Dynamically (de)allocate dedicated hypervisor (side)cores for efficient, exit-less virtual I/O processing


Traditionally, I/O of VMs is implemented using the canonical "trap and emulate" paradigm, such that whenever a VM performs some sensitive operation, it exits (=traps) into the hypervisor, which in turn reacts similarly to (=emulates) how the bare metal hardware would react to this action when performed by the bare metal operation system. A newer approach to implement virtual I/O is to avoid the virtualization exits and the associated overheads by dedicating cores to hypervisor I/O threads that continuously poll the memory of the relevant virtual device queues and react accordingly. VMware’s Enhanced Network Stack (ENS) implements this paradigm [1]. The challenge we are addressing is to adaptively decide how many dedicated sidecores are needed – if at all – at any point in time, in a general-purpose setup where the workload dynamically changes and the number of active VMs may exceed the number of physical cores. Our sidecore manager (i) continuously monitors the host utilization and I/O activity, and (ii) dynamically (de)allocates dedicated polling cores in a manner that optimizes performance.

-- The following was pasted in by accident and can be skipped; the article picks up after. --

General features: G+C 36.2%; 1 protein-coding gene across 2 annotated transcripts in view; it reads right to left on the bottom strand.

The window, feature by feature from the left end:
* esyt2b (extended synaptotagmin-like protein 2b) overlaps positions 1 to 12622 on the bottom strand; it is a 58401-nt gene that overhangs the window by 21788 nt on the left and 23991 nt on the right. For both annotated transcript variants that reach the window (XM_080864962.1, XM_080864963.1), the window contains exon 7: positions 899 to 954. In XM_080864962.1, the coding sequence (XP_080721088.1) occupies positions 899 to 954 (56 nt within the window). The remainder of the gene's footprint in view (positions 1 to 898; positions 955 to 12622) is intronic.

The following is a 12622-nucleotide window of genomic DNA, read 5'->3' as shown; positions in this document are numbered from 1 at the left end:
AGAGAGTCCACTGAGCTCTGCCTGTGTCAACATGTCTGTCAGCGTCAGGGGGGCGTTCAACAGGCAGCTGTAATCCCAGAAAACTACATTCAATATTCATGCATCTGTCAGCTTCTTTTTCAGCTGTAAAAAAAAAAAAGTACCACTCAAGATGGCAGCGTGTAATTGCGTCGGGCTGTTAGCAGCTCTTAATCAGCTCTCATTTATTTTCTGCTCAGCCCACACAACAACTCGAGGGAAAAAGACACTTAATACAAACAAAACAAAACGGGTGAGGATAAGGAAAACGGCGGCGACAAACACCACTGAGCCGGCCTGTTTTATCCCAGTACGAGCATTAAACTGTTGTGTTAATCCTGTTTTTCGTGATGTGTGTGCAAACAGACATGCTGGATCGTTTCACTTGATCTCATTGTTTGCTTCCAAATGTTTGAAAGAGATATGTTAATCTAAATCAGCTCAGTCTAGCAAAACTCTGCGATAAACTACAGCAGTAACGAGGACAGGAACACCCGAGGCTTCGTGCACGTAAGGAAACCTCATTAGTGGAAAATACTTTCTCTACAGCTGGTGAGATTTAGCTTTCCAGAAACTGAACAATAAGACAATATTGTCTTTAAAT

2017 Interns


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